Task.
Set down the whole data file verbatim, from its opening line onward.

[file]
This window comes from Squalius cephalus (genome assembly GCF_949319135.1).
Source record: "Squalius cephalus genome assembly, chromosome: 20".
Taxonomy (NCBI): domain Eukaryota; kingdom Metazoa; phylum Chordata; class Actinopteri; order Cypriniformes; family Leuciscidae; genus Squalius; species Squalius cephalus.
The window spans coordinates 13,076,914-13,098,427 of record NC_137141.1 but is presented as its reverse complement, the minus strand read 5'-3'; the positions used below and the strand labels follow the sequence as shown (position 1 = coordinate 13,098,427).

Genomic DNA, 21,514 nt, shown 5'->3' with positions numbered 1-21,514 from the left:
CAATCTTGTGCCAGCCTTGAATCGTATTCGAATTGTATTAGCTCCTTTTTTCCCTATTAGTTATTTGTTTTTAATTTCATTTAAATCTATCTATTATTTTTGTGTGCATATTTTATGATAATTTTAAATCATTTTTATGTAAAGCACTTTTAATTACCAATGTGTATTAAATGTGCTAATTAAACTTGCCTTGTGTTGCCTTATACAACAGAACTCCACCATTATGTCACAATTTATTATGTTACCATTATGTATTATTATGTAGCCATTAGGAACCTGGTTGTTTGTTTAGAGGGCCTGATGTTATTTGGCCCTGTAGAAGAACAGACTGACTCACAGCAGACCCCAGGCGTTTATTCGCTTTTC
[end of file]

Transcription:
This window comes from Squalius cephalus (genome assembly GCF_949319135.1).
Source record: "Squalius cephalus genome assembly, chromosome: 20".
Taxonomy (NCBI): domain Eukaryota; kingdom Metazoa; phylum Chordata; class Actinopteri; order Cypriniformes; family Leuciscidae; genus Squalius; species Squalius cephalus.
The window spans coordinates 13,076,914-13,098,427 of record NC_137141.1 but is presented as its reverse complement, the minus strand read 5'-3'; the positions used below and the strand labels follow the sequence as shown (position 1 = coordinate 13,098,427).

Genomic DNA, 21,514 nt, shown 5'->3' with positions numbered 1-21,514 from the left:
CAATCTTGTGCCAGCCTTGAATCGTATTCGAATTGTATTAGCTCCTTTTTTCCCTATTAGTTATTTGTTTTTAATTTCATTTAAATCTATCTATTATTTTTGTGTGCATATTTTATGATAATTTTAAATCATTTTTATGTAAAGCACTTTTAATTACCAATGTGTATTAAATGTGCTAATTAAACTTGCCTTGTGTTGCCTTATACAACAGAACTCCACCATTATGTCACAATTTATTATGTTACCATTATGTATTATTATGTAGCCATTAGGAACCTGGTTGTTTGTTTAGAGGGCCTGATGTTATTTGGCCCTGTAGAAGAACAGACTGACTCACAGCAGACCCCAGGCGTTTATTCGCTTTTC